The movie goes downhill again from those portions as it devolves into the least interesting characters running around, trying to escape the house, trying to find each other, etc… And then bam, all the dead kids come back as Cenobites, which was super neat and at least partially justified killing them all off. Anyway, just when the movie was about to lose my interest entirely, it triggers eight twists in a row, are you ready?!
So it turns out that MOST of the movie was all in their heads. See, once they got to the house and got met-and-gret by Henriksen, he was able to cleverly drug them in various fashions (like that stabby fake puzzle box) with a drug that causes both paralysis and hallucinations.
Then he buried them all alive. Holy shit. And gave each of them a cellphone so he could whisper in their ear and influence their terrifying nightmares. So Hellraiser is just a movie! It was all in the brains. That’s what you get for being horror fans, kids: your fears will consume you, and also you’ll be buried alive.
So, wait, that means all the kids who died are alive, right? NOPE TWIST they all died ironically in reaction to their hallucinations. (For instance, one girl who dreamed her neck was sliced by saw blades reacted by… clawing her neck open trying to get them out.)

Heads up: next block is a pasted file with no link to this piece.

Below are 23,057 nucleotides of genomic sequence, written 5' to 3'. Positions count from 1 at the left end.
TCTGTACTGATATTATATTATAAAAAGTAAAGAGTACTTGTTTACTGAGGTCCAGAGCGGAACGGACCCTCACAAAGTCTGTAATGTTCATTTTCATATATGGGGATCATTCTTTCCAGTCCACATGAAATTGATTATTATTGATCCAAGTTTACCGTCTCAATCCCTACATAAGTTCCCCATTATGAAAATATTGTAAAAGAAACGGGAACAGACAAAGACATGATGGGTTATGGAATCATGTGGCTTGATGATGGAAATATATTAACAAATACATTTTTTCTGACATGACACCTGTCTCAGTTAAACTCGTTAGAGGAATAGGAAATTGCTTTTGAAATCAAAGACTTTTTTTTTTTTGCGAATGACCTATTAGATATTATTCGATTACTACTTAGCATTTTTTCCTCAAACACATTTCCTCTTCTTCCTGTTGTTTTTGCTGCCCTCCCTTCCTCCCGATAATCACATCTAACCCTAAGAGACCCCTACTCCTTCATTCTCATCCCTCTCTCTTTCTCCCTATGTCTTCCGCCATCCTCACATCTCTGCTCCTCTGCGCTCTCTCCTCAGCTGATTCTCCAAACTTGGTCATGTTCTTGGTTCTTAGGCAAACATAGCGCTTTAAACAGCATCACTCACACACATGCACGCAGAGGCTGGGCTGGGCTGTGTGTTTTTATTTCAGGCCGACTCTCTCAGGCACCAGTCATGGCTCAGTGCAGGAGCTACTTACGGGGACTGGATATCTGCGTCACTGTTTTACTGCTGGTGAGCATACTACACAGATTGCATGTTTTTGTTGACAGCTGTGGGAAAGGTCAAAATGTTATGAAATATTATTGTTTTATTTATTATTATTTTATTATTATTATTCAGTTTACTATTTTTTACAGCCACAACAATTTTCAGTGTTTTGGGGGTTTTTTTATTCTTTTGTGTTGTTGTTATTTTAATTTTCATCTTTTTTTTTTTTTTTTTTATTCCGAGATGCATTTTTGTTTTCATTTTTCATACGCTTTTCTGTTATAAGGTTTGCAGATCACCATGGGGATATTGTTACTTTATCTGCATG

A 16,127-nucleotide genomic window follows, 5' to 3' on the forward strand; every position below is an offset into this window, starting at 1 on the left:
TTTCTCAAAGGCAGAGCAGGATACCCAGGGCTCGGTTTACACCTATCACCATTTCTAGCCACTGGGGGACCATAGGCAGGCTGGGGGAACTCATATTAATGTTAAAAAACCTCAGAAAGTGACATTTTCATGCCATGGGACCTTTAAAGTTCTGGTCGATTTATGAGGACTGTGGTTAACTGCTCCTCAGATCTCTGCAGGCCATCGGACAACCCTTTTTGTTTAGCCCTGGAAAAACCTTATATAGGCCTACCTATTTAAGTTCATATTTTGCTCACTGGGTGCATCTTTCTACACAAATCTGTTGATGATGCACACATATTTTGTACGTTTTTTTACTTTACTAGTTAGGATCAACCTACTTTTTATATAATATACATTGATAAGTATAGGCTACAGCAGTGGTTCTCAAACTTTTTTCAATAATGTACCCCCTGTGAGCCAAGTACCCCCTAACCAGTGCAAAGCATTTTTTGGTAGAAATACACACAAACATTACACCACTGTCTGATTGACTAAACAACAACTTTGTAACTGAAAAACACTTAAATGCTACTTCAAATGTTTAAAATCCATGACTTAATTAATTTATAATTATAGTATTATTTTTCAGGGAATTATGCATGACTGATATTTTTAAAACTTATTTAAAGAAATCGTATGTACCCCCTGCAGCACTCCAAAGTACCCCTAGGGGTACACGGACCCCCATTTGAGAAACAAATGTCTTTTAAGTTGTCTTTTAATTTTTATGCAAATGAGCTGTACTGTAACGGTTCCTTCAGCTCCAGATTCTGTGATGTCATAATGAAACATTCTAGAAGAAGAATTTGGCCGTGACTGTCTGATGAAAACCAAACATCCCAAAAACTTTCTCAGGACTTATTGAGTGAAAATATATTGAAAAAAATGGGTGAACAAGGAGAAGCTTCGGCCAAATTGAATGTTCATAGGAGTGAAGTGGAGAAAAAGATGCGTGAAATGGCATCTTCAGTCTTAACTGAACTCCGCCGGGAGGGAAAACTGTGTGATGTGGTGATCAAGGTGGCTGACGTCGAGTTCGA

So why the hell would Henriksen do this, other than as practice for that episode of Hannibal he’d be in years later? As it turns out, Henriksen is the father of the friend of theirs who killed himself–who did so because he got “too into the game” and realized that the other rule of Hellraiser is that if you kill yourself, you get to keep your soul out of hell. (Isn’t that the opposite of what the Catholics say?) So that’s what you get for being fans of a horror game, kids: it’ll drive you insane and you’ll die. Cancel that WOW subscription now. Anyway, Henriksen blames the other kids for not preventing his son’s suicide; this seems kind of unfair to me, but then Henriksen is clearly the kind of sociopath who will bury people he doesn’t like alive, so I guess complaining that he’s a little irrational in his choice of targets is kind of besides the point.